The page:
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Praying for God to Hurt Someone
Is Not Illegal, Judge Rules
BY DAVID GIBSON ©2012 Religion News Service
s it okay to ask God to do harm to another person? The theology of such "imprecatory prayer" may be a matter of debate, but a Dallas judge has ruled it is legal, at least as long as no one is actually threatened or harmed.
District Court Judge Martin Hoffman on April 2 dismissed a lawsuit brought by Mikey Weinstein against a former Navy chaplain who he said used "curse" prayers like those in Psalm 109 to incite others to harm the Jewish agnostic and founder of the Military Religious Freedom Foundation and his family.
Hoffman said there was no evidence that the prayers by Gordon Klingenschmitt, who had been endorsed for the Navy chaplaincy by the Dallas-based Chaplaincy of Full Gospel Churches, were connected to threats made against Weinstein and his family or damage done to his property.
According to the lawsuit, Klingenschmitt posted a prayer on his website urging followers to pray for the downfall of MRFF. "I praise God for religious freedom because the judge declared it's OK to pray imprecatory prayers and quote Psalm 109," Klingenschmitt said after the ruling, according to The Dallas Morning News. Psalm 109 calls for the death of an opponent and curses on his widow and children, among other things.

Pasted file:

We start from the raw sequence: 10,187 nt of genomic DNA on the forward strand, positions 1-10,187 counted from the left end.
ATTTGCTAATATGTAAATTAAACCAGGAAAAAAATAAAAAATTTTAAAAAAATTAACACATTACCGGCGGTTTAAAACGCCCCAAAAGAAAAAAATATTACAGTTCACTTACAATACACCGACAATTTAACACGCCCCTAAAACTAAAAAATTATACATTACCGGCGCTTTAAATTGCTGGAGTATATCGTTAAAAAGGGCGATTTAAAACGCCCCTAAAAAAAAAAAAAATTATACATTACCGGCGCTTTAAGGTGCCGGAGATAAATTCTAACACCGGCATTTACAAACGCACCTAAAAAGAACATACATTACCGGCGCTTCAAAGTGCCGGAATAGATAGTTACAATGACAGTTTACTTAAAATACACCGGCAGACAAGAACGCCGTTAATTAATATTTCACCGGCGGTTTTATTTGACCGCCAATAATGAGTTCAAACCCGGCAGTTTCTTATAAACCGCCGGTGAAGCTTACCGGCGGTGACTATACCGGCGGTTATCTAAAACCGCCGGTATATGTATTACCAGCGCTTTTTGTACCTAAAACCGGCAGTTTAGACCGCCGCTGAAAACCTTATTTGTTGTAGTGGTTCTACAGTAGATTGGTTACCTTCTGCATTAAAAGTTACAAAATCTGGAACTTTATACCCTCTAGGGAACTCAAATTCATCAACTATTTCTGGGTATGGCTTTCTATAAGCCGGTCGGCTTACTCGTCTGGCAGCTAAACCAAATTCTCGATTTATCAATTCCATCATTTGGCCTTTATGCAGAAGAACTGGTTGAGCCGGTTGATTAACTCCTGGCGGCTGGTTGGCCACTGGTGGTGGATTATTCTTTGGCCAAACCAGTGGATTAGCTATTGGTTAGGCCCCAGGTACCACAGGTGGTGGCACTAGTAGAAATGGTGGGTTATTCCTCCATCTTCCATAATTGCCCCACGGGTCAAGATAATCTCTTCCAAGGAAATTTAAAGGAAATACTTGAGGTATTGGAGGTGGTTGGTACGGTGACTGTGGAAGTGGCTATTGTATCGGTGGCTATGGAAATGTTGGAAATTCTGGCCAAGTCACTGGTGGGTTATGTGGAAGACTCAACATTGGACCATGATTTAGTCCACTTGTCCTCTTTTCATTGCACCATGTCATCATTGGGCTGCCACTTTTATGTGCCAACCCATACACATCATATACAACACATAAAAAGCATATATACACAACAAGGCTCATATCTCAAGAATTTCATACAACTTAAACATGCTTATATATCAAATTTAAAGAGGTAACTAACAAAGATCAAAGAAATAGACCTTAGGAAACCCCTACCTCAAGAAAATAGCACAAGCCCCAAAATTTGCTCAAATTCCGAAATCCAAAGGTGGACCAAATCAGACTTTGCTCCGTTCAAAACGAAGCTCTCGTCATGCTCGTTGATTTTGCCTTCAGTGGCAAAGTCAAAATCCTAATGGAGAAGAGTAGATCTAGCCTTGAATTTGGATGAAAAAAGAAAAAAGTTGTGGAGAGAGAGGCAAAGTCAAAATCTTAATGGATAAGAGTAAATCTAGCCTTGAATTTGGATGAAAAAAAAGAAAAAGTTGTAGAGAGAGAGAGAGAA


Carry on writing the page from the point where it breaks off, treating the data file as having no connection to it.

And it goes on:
Hoffman's ruling did not actually turn on constitutional questions as much as it did on Weinstein's claims that the prayers incited the threats and vandalism.
Weinstein, a former Air Force lawyer who started the foundation to battle what he sees as undue religious influence in the armed forces, said on April 6 that "a very aggressive appeal is highly likely." He said he has received numerous death threats, had swastikas painted on his house, and that his windows have been shot out and animal carcasses left on his doorstep as a result of his activism.
"We are disappointed in the ruling because we believe the judge made a mistake in not understanding that imprecatory prayers are code words for trolling for assassins for the Weinstein family," Weinstein said. "I don't think the judge understood that these are not regular prayers," he added, comparing imprecatory prayer to a radical Islamic fatwa.